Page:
Here are some hints and tricks for figuring out the wordplay in New York Times crossword puzzles. Clues used in this post come from actual NYT puzzles or Merl Reagle crosswords.
_ If the clue contains an abbreviation, the answer will be abbreviated. “Govt.-issued ID,” for example, yields the answer SSN, the shorthand for “Social Security number.” The clue “E.M.T. training” yields CPR. (An exception might be when the abbreviation is part of a military or police title: “Det. Bonasera on ‘CSI: NY'” is the full word STELLA, even though her title of “Detective” is shortened.)
_ Watch for plurals in a clue. “Soup kitchen needs” are LADLES, because there’s more than one “need.” Sometimes knowing an entry will end in “S” allows you to fill in its last square, perhaps sparking the answer to a crossing word. Be wary, of course, of sneaky Latin plurals (say, RADII for the plural of RADIUS).
_ The tense of an answer stays consistent with tense of the clue tense. “Border on” is ABUT, while “Borders on” would be ABUTS.
_ Watch for consistency on a first-name basis. “Dottie in ‘A League of Their Own'” is GEENA, the first name of the actress who played the character Dottie Hinson. If the clue had said “Hinson in ‘A League of their Own,'” the answer would be DAVIS, Geena’s last name.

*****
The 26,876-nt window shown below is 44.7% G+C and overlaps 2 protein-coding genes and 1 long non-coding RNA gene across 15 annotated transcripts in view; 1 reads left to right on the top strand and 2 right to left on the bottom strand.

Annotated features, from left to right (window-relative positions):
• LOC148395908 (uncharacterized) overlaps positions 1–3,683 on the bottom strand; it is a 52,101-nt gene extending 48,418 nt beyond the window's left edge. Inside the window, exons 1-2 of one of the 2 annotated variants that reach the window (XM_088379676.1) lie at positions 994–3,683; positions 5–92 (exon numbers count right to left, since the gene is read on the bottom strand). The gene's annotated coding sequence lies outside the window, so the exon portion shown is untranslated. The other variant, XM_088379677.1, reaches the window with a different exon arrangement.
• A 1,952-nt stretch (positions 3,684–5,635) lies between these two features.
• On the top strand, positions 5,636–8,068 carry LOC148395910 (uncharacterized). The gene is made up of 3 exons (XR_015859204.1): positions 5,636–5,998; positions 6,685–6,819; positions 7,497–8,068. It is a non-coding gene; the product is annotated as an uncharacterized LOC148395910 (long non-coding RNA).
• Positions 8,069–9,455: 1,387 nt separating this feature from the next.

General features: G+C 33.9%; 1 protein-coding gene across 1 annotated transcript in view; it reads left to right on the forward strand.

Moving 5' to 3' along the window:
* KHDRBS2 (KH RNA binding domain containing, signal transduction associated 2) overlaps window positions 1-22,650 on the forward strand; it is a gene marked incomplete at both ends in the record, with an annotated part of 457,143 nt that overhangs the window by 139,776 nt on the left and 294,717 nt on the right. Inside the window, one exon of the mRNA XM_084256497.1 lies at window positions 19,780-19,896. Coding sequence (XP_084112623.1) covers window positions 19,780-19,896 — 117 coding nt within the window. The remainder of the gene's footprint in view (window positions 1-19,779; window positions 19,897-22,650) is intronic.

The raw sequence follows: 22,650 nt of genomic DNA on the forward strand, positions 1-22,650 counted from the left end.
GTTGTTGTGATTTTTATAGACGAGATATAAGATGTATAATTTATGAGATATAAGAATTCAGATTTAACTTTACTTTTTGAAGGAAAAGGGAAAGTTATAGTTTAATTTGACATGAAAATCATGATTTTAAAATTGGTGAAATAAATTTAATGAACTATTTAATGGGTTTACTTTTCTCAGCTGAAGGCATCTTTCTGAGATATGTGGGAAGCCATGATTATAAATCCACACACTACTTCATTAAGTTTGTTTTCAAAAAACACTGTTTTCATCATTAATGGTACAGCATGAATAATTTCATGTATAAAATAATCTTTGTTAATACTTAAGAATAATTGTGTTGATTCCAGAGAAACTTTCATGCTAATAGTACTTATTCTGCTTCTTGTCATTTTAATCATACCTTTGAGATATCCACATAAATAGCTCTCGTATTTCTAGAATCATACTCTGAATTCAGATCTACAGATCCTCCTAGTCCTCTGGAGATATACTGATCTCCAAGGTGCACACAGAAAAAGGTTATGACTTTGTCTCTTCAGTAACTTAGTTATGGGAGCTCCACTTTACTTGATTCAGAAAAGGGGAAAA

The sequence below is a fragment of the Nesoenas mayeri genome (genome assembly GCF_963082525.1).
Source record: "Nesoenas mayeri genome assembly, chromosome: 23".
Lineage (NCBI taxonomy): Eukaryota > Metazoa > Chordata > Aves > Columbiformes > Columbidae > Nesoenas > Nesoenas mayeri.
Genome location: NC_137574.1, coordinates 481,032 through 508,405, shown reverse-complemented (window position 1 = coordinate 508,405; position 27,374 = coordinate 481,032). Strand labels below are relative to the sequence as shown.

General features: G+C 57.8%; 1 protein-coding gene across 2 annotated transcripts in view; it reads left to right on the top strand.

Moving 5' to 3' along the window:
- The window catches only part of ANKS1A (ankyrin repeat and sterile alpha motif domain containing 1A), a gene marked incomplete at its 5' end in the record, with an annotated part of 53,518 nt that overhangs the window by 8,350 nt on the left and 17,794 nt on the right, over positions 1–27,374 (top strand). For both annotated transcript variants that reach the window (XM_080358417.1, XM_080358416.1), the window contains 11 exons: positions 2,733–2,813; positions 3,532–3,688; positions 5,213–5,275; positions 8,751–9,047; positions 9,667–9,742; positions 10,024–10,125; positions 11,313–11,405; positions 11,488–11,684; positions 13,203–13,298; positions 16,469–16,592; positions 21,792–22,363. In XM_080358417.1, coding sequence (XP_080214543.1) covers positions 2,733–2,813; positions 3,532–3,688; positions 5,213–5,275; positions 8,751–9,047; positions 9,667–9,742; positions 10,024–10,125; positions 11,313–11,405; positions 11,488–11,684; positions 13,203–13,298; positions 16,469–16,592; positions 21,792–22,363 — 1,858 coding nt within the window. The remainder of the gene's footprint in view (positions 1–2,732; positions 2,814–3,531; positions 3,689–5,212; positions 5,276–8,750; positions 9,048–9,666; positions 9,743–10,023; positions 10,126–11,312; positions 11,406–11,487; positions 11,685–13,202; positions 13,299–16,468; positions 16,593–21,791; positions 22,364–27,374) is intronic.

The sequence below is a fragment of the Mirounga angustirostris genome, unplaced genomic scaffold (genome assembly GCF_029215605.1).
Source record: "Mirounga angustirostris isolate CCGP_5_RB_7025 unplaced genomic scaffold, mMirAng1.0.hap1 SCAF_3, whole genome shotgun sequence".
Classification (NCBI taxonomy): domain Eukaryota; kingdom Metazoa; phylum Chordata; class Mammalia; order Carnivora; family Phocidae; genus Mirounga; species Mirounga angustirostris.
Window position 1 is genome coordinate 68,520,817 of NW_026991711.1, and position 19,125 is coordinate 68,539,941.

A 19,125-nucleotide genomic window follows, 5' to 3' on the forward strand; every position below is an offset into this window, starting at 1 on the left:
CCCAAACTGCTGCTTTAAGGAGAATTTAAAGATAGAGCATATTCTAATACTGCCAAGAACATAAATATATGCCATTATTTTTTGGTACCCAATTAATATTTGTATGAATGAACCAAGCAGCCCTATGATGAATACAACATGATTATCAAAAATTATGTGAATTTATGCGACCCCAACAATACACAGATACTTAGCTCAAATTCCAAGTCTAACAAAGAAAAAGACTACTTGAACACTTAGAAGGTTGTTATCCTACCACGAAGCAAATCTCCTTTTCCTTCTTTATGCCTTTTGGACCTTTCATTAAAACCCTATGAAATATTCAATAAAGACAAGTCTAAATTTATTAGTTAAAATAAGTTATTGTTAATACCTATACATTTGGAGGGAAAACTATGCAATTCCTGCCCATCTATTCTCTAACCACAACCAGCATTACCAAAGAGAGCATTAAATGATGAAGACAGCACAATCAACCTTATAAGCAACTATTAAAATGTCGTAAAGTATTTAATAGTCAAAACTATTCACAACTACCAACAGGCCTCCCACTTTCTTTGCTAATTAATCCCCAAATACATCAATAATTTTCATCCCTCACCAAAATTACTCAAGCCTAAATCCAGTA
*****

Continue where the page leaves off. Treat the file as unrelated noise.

_ If the clue has a foreign word in it, so will the answer. “Members of la familia” are TIOS, the Spanish word for “uncles.”
_ Question marks always indicate the clue is a pun or play on words.
_ Beware of proper nouns masquerading as regular nouns, especially in a sports context. “Warriors’ grp.” refers not to an association for soldiers but to the NBA, the “group” to which the Golden State Warriors belong. “Giant in the field” is usually OTT, for Mel Ott, who played baseball for the New York Giants (before they moved to San Francisco). “Budget alternative” nearly always refers to Budget car rental, not a generic spending plan.
_ Clues that use words like “for openers” or “finish” indicate the answer is a prefix or suffix. “Ten, for openers” is DECA, the prefix indicating 10. “Friendly introduction?” is USER, for “user-friendly.” And “Meteor’s tail?” is the suffix OLOGY, for “meteorology.”
_ Know your Roman numerals: I=1, V=5, X=10, L=50, C=100, D=500, M=1,000. Putting a smaller number in front of a larger number means you’re subtracting it. So “Super Bowl XLVII” translates to “Super Bowl 47.”
_ Beware of pronunciation and homonyms. “Tumbler” is a type of glass but also an acrobat. “Sewer” is an urban drainage system as well as someone who sews things.
_ When I have a few letters of a down answer but am still stumped, I will re-write them Hangman-style on a piece of scratch paper, i.e. _RO_SW_R_. Sometimes seeing the letters spelled out horizontally makes it easier to supply the missing letters: CROSSWORD.
_ When I’m stumped by a single missing letter, I will mentally go through every letter of the alphabet until I find the one that fits. Seriously.